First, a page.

Still, even if AT&T loses more than twice as many customers as Hodulik projects, the carrier will not suffer a fatal blow. If 6 million of its customers defect, the $6 billion in lost annual revenue would amount to about 10 percent of AT&T's wireless sales in 2011, according to UBS projections. The $6 billion would be 4.8 percent of its total projected sales of $126 billion in 2011. AT&T is expected to try to mitigate the damage by promoting iPhone alternatives, such as cheaper devices that use Google's Android mobile software, says Mark Lowenstein, a former Verizon executive who is managing director of consulting firm Mobile Ecosystem.

Other losers in the unfolding iPhone tale may well be rival carriers Sprint Nextel and T-Mobile. There are no indications that Apple intends to make an iPhone for either of them. Without the Apple magic, their subscriber rolls could fall in 2011 by 650,000 and 950,000, respectively, Hodulik says.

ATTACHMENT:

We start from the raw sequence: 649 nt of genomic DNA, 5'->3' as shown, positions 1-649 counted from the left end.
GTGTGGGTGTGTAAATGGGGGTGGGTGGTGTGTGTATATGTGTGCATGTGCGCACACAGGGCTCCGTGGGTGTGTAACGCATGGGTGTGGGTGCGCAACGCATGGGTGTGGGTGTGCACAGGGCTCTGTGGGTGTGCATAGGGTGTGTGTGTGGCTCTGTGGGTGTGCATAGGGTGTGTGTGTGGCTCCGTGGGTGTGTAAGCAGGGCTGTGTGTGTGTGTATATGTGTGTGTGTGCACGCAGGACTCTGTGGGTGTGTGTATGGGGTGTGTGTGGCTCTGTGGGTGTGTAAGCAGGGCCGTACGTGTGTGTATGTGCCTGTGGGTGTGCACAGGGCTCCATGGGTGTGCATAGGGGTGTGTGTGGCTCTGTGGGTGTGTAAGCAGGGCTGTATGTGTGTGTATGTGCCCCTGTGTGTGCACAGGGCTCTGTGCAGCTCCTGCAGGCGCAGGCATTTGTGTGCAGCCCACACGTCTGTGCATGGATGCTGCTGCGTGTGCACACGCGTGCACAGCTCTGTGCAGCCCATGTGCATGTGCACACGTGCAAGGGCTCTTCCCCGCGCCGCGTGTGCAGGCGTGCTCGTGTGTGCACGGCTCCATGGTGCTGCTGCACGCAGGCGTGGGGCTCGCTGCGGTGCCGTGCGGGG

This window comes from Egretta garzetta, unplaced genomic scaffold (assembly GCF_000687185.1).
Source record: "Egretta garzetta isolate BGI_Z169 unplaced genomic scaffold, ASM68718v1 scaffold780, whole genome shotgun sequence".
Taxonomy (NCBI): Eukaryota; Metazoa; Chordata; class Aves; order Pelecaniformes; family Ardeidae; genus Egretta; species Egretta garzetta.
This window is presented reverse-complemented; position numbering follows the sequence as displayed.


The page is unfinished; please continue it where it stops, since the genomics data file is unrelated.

AT&T has been getting ready for the day that Apple shares the iPhone with another carrier. Over the past year it has played a carrot-and-stick game with consumers. In part by easing the cost of upgrading to Apple's new iPhone 4, it enticed 15 million of its 23 million iPhone subscribers to sign new two-year contracts. Meanwhile, last June, AT&T hiked early contract termination fees from $175 to $325, giving users a reason to think twice about switching.

"We are the industry leader in smartphones," says AT&T spokesman Fletcher Cook. Current iPhone users with AT&T service can make a call and use the Internet simultaneously—if, for example, they want to search for a restaurant while continuing a conversation. Verizon's network is based on different technical standards, which do not permit this kind of multitasking. In addition, AT&T's network offers greater speed when sending e-mail, surfing the Web, or playing online games, according to Global Wireless Solutions in Dulles, Va.